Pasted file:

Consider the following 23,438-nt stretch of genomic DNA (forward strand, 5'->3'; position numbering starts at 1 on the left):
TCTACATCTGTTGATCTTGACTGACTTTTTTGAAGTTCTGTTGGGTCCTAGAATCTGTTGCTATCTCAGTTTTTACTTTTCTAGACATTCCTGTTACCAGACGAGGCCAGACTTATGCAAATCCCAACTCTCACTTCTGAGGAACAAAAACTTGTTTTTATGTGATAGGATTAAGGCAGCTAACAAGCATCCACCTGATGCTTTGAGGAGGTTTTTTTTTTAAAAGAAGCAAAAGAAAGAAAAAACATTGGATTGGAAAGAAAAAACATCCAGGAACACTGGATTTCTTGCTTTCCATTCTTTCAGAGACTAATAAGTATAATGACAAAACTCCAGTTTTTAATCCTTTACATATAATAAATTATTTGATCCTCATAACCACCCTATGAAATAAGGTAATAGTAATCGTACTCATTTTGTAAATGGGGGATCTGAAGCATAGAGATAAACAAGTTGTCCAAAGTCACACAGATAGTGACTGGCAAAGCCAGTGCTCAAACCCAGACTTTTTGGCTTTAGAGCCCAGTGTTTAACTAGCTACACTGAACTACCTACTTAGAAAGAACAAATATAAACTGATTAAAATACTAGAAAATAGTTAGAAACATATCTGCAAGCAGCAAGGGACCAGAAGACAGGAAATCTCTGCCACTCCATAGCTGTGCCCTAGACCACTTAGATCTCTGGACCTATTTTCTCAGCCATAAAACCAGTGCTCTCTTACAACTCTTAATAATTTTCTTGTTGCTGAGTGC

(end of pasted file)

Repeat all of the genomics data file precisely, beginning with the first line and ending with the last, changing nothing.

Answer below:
Consider the following 23,438-nt stretch of genomic DNA (forward strand, 5'->3'; position numbering starts at 1 on the left):
TCTACATCTGTTGATCTTGACTGACTTTTTTGAAGTTCTGTTGGGTCCTAGAATCTGTTGCTATCTCAGTTTTTACTTTTCTAGACATTCCTGTTACCAGACGAGGCCAGACTTATGCAAATCCCAACTCTCACTTCTGAGGAACAAAAACTTGTTTTTATGTGATAGGATTAAGGCAGCTAACAAGCATCCACCTGATGCTTTGAGGAGGTTTTTTTTTTAAAAGAAGCAAAAGAAAGAAAAAACATTGGATTGGAAAGAAAAAACATCCAGGAACACTGGATTTCTTGCTTTCCATTCTTTCAGAGACTAATAAGTATAATGACAAAACTCCAGTTTTTAATCCTTTACATATAATAAATTATTTGATCCTCATAACCACCCTATGAAATAAGGTAATAGTAATCGTACTCATTTTGTAAATGGGGGATCTGAAGCATAGAGATAAACAAGTTGTCCAAAGTCACACAGATAGTGACTGGCAAAGCCAGTGCTCAAACCCAGACTTTTTGGCTTTAGAGCCCAGTGTTTAACTAGCTACACTGAACTACCTACTTAGAAAGAACAAATATAAACTGATTAAAATACTAGAAAATAGTTAGAAACATATCTGCAAGCAGCAAGGGACCAGAAGACAGGAAATCTCTGCCACTCCATAGCTGTGCCCTAGACCACTTAGATCTCTGGACCTATTTTCTCAGCCATAAAACCAGTGCTCTCTTACAACTCTTAATAATTTTCTTGTTGCTGAGTGC